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Historic England Research Records

Casten Dyke South

Hob Uid: 1344437
Location :
North Yorkshire
Hambleton
Kilburn High and Low
Grid Ref : SE5183081630
Summary : A linear boundary earthwork, which has widely been accepted as being a prehistoric dyke, associated with Casten Dyke North (UID 57368), the Cleave Dyke (UID 1032865), and the early Iron Age promontory fort at Roulston Scar (UID 57324), has been reinterpretated as being of medieval date. The boundary runs in a straight line from W to E. Over a distance of 260m at its W end, it survives in reasonable condition as an earthwork (Scheduled). The W terminus is the side of a steep-sided valley, Boar's Gill; a post medieval limestone quarry (UID 1526097) located here has potentially destroyed elements of the monument. The E end of the monument, which has been ploughed away but is clearly visible on early aerial photographs, extended for a further c200m to the head of another ravine, Hell Hole. The last few metres of the ditch may survive, although is is difficult to distinguish the artificial earthwork from erosion. The boundary would thus have cut off a block of landscape to the S, the southern edge of which is defined by the S escarpment of the Hambleton Hills. However, it seems likely on the evidence of both the form and plan relationship of Casten Dyke South that it is a later addition, probably of medieval date. The linear earthwork was reused as a field boundary into the 20th century. This feature ws mapped as part of the North York Moors National Park NMP, visible as earthworks on air photographs. The monument appears to be largely extant on the latest 2009 vertical photography.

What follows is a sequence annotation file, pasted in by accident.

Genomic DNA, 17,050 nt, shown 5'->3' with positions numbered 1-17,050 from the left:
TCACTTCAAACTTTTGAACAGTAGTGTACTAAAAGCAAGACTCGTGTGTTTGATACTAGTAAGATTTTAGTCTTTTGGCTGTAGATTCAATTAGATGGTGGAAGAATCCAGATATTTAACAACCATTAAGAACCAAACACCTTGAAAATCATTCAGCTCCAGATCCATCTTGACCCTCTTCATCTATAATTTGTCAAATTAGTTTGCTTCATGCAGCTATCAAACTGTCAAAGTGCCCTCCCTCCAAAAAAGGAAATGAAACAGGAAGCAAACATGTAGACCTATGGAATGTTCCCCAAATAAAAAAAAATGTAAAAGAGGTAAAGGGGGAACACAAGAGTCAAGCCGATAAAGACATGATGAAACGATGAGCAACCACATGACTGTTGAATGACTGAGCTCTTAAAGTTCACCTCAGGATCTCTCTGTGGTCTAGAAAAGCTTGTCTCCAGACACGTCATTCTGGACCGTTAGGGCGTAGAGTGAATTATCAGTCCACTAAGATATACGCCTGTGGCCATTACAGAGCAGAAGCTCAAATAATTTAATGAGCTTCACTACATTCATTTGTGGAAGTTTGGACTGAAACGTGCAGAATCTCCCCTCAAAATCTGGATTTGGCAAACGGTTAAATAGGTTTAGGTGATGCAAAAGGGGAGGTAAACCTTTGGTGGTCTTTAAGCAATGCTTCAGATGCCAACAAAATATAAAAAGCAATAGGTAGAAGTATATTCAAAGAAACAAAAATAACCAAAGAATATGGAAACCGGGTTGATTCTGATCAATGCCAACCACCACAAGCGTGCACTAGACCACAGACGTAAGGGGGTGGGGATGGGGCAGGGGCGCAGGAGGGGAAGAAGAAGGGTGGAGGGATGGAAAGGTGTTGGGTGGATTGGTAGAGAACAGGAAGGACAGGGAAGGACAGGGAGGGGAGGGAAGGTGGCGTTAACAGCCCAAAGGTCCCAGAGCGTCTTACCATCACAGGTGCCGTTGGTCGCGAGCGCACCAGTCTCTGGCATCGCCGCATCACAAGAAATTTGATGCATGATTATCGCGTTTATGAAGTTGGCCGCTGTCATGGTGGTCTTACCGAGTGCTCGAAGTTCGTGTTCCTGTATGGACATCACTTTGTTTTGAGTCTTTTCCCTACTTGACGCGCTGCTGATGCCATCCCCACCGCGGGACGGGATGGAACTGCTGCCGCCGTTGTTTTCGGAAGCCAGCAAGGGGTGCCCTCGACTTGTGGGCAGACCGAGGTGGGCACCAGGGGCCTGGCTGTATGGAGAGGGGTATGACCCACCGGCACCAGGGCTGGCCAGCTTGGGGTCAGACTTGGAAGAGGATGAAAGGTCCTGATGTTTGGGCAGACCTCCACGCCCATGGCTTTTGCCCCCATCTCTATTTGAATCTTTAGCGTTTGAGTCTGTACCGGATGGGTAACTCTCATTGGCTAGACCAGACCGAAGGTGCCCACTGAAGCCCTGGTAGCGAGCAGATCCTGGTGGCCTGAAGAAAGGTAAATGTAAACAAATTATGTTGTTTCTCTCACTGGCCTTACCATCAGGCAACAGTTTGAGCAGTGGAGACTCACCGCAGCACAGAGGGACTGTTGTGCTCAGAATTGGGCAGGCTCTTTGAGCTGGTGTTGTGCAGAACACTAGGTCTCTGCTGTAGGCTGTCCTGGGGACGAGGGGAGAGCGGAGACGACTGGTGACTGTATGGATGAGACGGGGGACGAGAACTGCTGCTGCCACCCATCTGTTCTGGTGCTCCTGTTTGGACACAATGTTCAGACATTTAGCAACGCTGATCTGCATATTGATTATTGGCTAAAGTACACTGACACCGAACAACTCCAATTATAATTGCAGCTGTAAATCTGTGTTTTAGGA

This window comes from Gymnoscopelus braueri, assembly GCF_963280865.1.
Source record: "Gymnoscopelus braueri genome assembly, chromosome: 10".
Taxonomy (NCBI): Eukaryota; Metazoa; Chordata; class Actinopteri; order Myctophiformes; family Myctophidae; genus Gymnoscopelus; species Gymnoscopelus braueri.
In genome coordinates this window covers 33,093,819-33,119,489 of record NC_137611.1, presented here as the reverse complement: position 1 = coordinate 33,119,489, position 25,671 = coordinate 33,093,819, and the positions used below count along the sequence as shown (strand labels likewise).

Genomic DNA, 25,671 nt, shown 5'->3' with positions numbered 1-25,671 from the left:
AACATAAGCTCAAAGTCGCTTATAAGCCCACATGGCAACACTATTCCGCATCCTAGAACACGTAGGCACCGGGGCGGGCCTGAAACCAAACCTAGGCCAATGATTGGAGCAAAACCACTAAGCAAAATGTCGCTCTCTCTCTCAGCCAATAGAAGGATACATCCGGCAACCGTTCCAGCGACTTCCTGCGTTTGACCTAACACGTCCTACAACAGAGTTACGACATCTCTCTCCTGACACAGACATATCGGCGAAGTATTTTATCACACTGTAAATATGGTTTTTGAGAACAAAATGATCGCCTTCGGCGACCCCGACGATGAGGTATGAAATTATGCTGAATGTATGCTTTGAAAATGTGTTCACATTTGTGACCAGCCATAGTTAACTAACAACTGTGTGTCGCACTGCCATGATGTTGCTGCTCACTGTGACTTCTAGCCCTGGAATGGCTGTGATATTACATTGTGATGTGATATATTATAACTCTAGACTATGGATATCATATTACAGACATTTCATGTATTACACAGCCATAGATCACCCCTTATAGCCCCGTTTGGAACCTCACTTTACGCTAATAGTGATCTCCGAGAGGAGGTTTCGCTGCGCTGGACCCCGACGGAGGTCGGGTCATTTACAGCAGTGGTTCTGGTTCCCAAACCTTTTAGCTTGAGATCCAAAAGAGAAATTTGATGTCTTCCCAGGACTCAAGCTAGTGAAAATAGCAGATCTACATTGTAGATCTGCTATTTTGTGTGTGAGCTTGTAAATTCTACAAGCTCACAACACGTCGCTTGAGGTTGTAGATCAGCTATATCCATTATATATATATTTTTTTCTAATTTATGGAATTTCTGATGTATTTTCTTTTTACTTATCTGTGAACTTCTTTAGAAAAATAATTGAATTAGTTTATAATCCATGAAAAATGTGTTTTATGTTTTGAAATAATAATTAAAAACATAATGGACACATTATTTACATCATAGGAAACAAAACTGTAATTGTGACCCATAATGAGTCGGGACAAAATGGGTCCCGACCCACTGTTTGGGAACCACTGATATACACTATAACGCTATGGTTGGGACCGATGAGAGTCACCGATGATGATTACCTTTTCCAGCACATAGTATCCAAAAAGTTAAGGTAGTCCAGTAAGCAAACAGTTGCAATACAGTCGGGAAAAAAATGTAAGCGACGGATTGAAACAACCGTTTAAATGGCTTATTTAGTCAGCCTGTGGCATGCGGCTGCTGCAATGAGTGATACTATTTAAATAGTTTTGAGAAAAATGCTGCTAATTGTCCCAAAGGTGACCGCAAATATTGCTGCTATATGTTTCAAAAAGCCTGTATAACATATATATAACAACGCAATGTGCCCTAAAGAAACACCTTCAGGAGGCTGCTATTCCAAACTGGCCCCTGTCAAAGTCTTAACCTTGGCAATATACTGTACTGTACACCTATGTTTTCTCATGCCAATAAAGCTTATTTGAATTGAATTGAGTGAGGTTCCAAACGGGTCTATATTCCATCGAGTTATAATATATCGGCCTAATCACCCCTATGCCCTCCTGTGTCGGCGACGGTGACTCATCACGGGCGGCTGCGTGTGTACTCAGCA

More information : CASTEN DYKE SOUTH (SE 5183 8163 - SE 5208 8160) Between late July and mid-August 2001, English Heritage carried out an analytical field survey of the Iron Age promontory fort at Roulston Scar (UID 57324) in response to a request from the North York Moors National Park Authority (Event Record 1344220). A linear boundary earthwork, probably medieval, although it has widely been accepted as being of prehistoric origin and thus associated with Casten Dyke North (SE 58 SW 30) and the Cleave Dyke (Linear 6), as well as the early Iron Age promontory fort at Roulston Scar (SE 58 SW 12). The name Casten Dyke strictly only applies to a similar boundary 1km to the north, but the name Casten Dyke South has been widely applied in archaeological literature. The boundary runs in a straight line from W to E. Over a distance of 260m at its W end, it survives in reasonable condition as an earthwork (Scheduled). Here, the bank is 1.0m high with a steep-sided, flat-bottomed ditch on the N side up to 4m wide and 1.2m deep. There is a slight upcast bank on the N edge, which has been severely damaged by forestry plantation work. The W terminus is the side of a steep-sided valley, Boar's Gill, the earthwork running well down the slope. The E end of the monument, which has been ploughed away but is clearly visible on early aerial photographs, extended for a further c200m to the head of another ravine, Hell Hole. The last few metres of the ditch may survive, although is is difficult to distinguish the artificial earthwork from erosion. The boundary would thus have cut off a block of landscape to the S, the southern edge of which is defined by the S escarpment of the Hambleton Hills. To the W, the N rampart of the Iron Age fort on Roulston Scar (SE 58 SW 12) has been interpreted as a continuation of the boundary. Indeed, the fort has regularly been called by the name Casten Dyke South and the linear dtch has been described as part of the record for that site. This theory was based on an incomplete understanding of the plan of the fort and is erroneous. It seems likely on the evidence of both the form and plan relationship of Casten Dyke South that it is a later addition, probably of medieval date. The linear earthwork was reused as a field boundary into the 20th century. For further details, see Archaeological Investigation Report AI/11/2001, which includes photographs, plans at various scales and a full textual description and analysis.